Audi Sport's Ulrich Baretzky Interview - DRIVE UNCUT

Uploaded by drive on 30.03.2012


LEO PARENTE:: Hi, Leo here.
You know, we listen to your comments.
Remember we went and visited Audi sport and that e-tron
Quattro tested Sebring?
And the new fan favorite, Ulrich Baretzky, the head of
Audi engine development, really kind of hit a vibe with
you guys with his interview in the part we showed you.
Well, guess what?
Here's the entire Baretzky interview, uncut, on the uncut
section of Drive for you to enjoy.
This will be the first of a number of these uncut moments
because all that interview stuff we do, there's a lot of
good pearls in there.
And Baretsky, he's our man.
Listen to him and love him.
INTERVIEWER: So I'm going to ask you the first question
about your engines and diesel technology.
What is it that I don't know enough to ask you about the
new TDI technology coming in the 2012 race car?
ULRICH BARETZKY: Yes, this the technology is, let's say,
another step in development from the last year's engines.
So we are working every year from engine to engine, not
only from the V6, also the 12 cylinder, 10 cylinder we did,
or the combustion process, which is the core thing of a
diesel engine.
The better you can burn diesel, the more efficient,
the more clean, the more powerful.
And this is a science.
Hundreds of a 10th of a millimeter makes already a big
difference in some of the areas.
To exploit the potential and the possibilities, you have to
make a lot of development work, and one year is not
enough from one Le Mans race to the other.
So you have to make a program, and you work
as far as you can.
Then you make a stop for Le Mans, and then you continue
after that.
Or/and you have as well to react on change of rules.
For example, like last year when the ACU or the governing
bodies decided to reduce the air restrictor means, the
amount or the mass of the air you have available for your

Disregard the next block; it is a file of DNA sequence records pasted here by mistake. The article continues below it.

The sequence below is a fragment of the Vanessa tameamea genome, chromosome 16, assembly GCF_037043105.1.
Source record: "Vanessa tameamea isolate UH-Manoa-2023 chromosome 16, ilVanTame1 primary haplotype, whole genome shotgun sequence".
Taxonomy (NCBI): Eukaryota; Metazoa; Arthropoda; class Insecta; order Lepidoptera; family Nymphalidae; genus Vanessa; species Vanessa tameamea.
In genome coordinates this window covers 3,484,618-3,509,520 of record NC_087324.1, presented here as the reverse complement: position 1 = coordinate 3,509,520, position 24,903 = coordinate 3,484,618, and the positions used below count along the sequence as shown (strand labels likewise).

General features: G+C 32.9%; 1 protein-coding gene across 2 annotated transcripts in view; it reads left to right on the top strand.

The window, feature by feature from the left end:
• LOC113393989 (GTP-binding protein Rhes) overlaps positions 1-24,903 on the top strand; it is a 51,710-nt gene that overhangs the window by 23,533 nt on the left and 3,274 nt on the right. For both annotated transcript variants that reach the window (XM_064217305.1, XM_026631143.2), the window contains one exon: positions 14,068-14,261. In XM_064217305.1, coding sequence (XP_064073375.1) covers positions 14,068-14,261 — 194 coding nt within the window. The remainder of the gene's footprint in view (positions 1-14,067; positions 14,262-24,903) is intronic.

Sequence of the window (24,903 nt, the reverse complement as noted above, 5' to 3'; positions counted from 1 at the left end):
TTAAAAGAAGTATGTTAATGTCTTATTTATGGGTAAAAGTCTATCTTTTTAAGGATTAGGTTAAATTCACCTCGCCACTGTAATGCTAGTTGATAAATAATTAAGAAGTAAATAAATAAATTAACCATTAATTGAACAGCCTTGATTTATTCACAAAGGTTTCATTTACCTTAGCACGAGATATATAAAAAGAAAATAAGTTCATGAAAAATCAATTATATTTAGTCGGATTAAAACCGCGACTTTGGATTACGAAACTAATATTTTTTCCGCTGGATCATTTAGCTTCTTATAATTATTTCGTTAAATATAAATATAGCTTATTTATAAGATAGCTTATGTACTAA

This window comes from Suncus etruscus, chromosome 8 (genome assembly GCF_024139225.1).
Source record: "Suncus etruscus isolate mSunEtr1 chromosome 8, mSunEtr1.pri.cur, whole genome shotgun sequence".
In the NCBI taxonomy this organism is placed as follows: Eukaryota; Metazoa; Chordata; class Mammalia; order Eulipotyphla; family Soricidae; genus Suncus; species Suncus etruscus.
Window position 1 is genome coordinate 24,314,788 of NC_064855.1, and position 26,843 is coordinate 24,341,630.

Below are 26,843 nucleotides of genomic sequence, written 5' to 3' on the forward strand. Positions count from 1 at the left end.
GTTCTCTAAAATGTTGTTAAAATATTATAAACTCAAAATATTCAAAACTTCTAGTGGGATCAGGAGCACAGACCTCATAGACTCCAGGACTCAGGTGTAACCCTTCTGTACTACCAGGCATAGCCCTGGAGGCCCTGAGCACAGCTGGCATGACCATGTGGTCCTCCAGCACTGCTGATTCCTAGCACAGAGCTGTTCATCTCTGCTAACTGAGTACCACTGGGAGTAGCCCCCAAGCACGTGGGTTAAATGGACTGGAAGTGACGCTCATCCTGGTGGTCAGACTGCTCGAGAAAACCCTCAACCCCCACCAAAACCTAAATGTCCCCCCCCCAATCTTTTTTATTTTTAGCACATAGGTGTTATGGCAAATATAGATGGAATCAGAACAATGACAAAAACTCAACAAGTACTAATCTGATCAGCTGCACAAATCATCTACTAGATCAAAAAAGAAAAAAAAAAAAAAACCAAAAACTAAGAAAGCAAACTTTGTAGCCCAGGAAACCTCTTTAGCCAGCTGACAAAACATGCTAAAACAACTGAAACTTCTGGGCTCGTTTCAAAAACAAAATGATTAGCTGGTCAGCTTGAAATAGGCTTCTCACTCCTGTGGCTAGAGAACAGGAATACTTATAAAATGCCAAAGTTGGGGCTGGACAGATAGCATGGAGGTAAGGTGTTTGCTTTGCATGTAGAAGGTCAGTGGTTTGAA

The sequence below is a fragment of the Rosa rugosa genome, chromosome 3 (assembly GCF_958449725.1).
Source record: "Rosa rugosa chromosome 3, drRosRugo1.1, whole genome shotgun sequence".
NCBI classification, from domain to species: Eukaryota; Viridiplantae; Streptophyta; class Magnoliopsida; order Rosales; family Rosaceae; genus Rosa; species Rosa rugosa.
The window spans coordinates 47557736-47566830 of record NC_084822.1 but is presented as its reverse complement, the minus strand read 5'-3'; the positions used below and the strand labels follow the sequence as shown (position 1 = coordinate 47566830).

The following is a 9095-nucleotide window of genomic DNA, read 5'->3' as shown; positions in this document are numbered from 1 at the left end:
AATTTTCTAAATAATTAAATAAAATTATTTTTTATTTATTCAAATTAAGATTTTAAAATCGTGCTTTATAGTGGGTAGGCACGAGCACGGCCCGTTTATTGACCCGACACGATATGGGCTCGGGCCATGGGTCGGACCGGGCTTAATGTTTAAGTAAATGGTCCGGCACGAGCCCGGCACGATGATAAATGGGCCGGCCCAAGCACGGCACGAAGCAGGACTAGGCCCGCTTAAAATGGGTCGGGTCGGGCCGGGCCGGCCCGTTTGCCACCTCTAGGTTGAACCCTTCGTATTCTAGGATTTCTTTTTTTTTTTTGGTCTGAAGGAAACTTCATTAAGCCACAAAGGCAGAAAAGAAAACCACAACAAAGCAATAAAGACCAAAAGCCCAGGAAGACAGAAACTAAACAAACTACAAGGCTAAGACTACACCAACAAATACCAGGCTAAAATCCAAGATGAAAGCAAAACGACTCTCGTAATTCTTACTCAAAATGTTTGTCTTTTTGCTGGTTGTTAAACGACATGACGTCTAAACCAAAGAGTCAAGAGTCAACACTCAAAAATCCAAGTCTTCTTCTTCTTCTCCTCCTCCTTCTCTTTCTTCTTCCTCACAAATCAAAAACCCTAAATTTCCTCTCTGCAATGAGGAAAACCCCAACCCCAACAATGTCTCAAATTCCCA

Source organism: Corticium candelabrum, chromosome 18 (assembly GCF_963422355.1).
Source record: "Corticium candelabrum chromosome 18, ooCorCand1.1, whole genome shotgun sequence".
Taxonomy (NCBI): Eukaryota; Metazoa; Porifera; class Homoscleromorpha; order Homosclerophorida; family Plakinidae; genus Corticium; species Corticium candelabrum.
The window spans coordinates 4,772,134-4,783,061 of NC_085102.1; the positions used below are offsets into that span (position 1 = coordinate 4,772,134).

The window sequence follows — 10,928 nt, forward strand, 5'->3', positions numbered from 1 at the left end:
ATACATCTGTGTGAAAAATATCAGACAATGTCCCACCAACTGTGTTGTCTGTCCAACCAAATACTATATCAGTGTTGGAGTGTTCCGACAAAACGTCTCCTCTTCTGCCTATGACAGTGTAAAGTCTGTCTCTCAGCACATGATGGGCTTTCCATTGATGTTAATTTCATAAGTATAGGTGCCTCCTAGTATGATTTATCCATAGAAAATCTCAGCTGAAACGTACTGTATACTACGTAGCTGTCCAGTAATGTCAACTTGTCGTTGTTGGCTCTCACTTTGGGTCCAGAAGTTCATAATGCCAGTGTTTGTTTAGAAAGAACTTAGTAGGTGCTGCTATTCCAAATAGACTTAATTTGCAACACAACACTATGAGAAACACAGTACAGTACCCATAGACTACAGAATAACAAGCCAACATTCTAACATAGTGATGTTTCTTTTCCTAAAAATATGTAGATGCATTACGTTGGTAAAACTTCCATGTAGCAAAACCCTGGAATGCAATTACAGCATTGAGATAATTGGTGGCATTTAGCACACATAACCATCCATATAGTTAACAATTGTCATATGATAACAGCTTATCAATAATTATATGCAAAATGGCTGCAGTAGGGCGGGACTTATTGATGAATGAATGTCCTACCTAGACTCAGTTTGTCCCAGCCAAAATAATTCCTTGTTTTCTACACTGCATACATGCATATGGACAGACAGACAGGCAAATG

engine and the boost means the charge you have in the engine.
And this makes you react to recover as much as you can
from the power you have lost by this change of rules.
And overall, we always try to increase the efficiency of the
engine in general, and specifically for this year, we
have all worked very hard to reduce substantially the
weight of the engine, which was already a
very lightweight engine.
But thanks to the fact we had to integrate "weight neutral,"
a hybrid system, we had to reduce the weight of the whole
car, and the engine had to contribute its part.
INTERVIEWER: So from that standpoint, without giving
secrets, did you find the weight saving in redesign of
parts, integration of systems, or less parts?
ULRICH BARETZKY: Only by taking each part and working
on it, maybe replacing material, taking more
expensive materials, or changing the surface treatment
or heat treatment, or making new calculations and/or just
taking more risks.
Because you cannot stress the material to the very end.
There are limits.
And we are maybe just about to exploit these limits.
That's why we are here in Sebring for testing on this
bumpy road where the engine is stressed mechanically more
than in Le Mans.
And it was always a perfect test ground here to find out
any weak points in the structure of the engines.
And this is a very essential thing for us because we have
also taken away some weight from the crankcase, which is
the supporting element which keeps, let's say, the rear
axle and the monocoque together.
And just to find out whether all our calculations or
assumptions are right, we are here.
We are running here three or four days.
And then we will see.
Hopefully, not.
INTERVIEWER: You have systems that
are supposed to integrate.
And e-tron is one of the systems that
adds to your engine.
What factors did that create in terms of needing to
redesign the V6?
ULRICH BARETZKY: Nothing, nothing.